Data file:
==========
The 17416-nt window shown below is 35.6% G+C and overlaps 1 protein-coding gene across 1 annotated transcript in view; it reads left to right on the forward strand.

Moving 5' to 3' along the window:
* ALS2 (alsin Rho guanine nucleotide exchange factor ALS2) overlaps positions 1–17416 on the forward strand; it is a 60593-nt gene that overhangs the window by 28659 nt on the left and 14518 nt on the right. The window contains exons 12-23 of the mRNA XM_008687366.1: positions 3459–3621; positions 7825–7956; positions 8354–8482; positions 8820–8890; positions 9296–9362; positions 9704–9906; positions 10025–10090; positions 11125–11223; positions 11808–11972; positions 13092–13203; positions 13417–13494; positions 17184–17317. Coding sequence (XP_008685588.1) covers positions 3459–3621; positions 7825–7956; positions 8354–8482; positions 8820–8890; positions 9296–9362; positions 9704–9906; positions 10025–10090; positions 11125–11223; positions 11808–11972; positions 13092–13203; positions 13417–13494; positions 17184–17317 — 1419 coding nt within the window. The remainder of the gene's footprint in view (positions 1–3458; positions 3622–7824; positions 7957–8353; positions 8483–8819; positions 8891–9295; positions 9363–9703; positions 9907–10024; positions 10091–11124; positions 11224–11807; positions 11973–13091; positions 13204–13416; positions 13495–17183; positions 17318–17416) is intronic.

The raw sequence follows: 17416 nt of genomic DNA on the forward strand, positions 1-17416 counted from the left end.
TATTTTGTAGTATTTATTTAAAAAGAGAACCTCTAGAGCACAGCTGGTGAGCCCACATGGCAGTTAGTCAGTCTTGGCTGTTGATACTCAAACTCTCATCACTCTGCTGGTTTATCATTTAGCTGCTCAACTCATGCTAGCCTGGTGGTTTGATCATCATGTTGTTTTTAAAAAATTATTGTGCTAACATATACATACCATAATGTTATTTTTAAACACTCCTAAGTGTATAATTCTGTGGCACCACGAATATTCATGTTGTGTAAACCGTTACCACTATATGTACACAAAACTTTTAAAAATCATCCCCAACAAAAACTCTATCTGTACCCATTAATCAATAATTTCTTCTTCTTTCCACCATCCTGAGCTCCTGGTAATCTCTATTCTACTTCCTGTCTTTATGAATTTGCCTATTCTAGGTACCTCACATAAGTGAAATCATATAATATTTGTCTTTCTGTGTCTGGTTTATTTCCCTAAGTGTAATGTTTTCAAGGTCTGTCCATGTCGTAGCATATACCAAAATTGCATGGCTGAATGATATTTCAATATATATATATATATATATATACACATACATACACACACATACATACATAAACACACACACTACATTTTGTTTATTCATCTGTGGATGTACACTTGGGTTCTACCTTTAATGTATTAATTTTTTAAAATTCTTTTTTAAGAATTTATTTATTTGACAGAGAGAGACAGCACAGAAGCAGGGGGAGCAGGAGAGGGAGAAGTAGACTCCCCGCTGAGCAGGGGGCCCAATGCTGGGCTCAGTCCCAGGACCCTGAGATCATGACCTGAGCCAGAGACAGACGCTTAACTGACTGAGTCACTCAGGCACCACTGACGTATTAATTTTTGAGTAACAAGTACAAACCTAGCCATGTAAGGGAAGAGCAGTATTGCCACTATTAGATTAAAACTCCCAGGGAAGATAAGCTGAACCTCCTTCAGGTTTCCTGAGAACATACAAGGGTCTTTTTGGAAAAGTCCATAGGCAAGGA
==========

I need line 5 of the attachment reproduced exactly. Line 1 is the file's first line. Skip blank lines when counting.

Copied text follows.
TATTTTGTAGTATTTATTTAAAAAGAGAACCTCTAGAGCACAGCTGGTGAGCCCACATGGCAGTTAGTCAGTCTTGGCTGTTGATACTCAAACTCTCATCACTCTGCTGGTTTATCATTTAGCTGCTCAACTCATGCTAGCCTGGTGGTTTGATCATCATGTTGTTTTTAAAAAATTATTGTGCTAACATATACATACCATAATGTTATTTTTAAACACTCCTAAGTGTATAATTCTGTGGCACCACGAATATTCATGTTGTGTAAACCGTTACCACTATATGTACACAAAACTTTTAAAAATCATCCCCAACAAAAACTCTATCTGTACCCATTAATCAATAATTTCTTCTTCTTTCCACCATCCTGAGCTCCTGGTAATCTCTATTCTACTTCCTGTCTTTATGAATTTGCCTATTCTAGGTACCTCACATAAGTGAAATCATATAATATTTGTCTTTCTGTGTCTGGTTTATTTCCCTAAGTGTAATGTTTTCAAGGTCTGTCCATGTCGTAGCATATACCAAAATTGCATGGCTGAATGATATTTCAATATATATATATATATATATATACACATACATACACACACATACATACATAAACACACACACTACATTTTGTTTATTCATCTGTGGATGTACACTTGGGTTCTACCTTTAATGTATTAATTTTTTAAAATTCTTTTTTAAGAATTTATTTATTTGACAGAGAGAGACAGCACAGAAGCAGGGGGAGCAGGAGAGGGAGAAGTAGACTCCCCGCTGAGCAGGGGGCCCAATGCTGGGCTCAGTCCCAGGACCCTGAGATCATGACCTGAGCCAGAGACAGACGCTTAACTGACTGAGTCACTCAGGCACCACTGACGTATTAATTTTTGAGTAACAAGTACAAACCTAGCCATGTAAGGGAAGAGCAGTATTGCCACTATTAGATTAAAACTCCCAGGGAAGATAAGCTGAACCTCCTTCAGGTTTCCTGAGAACATACAAGGGTCTTTTTGGAAAAGTCCATAGGCAAGGA